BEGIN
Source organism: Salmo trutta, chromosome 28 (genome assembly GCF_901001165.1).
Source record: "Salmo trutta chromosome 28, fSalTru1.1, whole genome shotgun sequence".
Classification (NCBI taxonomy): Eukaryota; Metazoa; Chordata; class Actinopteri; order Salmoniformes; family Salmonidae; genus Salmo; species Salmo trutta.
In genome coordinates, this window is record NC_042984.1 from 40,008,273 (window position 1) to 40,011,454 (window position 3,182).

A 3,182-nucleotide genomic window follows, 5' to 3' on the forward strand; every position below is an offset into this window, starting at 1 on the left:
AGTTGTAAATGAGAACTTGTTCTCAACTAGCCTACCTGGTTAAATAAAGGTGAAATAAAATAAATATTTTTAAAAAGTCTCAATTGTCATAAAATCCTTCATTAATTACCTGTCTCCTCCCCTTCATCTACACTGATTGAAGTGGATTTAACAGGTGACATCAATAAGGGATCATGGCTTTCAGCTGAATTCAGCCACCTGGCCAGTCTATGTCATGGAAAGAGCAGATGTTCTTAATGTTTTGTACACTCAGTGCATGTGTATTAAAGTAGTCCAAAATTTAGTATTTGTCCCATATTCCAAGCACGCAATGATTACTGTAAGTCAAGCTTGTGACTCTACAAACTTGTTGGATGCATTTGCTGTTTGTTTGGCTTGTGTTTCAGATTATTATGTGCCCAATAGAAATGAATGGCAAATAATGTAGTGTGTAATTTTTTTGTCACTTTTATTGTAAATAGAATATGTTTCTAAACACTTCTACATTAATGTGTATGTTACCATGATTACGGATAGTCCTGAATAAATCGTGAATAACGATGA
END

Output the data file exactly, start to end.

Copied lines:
Source organism: Salmo trutta, chromosome 28 (genome assembly GCF_901001165.1).
Source record: "Salmo trutta chromosome 28, fSalTru1.1, whole genome shotgun sequence".
Classification (NCBI taxonomy): Eukaryota; Metazoa; Chordata; class Actinopteri; order Salmoniformes; family Salmonidae; genus Salmo; species Salmo trutta.
In genome coordinates, this window is record NC_042984.1 from 40,008,273 (window position 1) to 40,011,454 (window position 3,182).

A 3,182-nucleotide genomic window follows, 5' to 3' on the forward strand; every position below is an offset into this window, starting at 1 on the left:
AGTTGTAAATGAGAACTTGTTCTCAACTAGCCTACCTGGTTAAATAAAGGTGAAATAAAATAAATATTTTTAAAAAGTCTCAATTGTCATAAAATCCTTCATTAATTACCTGTCTCCTCCCCTTCATCTACACTGATTGAAGTGGATTTAACAGGTGACATCAATAAGGGATCATGGCTTTCAGCTGAATTCAGCCACCTGGCCAGTCTATGTCATGGAAAGAGCAGATGTTCTTAATGTTTTGTACACTCAGTGCATGTGTATTAAAGTAGTCCAAAATTTAGTATTTGTCCCATATTCCAAGCACGCAATGATTACTGTAAGTCAAGCTTGTGACTCTACAAACTTGTTGGATGCATTTGCTGTTTGTTTGGCTTGTGTTTCAGATTATTATGTGCCCAATAGAAATGAATGGCAAATAATGTAGTGTGTAATTTTTTTGTCACTTTTATTGTAAATAGAATATGTTTCTAAACACTTCTACATTAATGTGTATGTTACCATGATTACGGATAGTCCTGAATAAATCGTGAATAACGATGA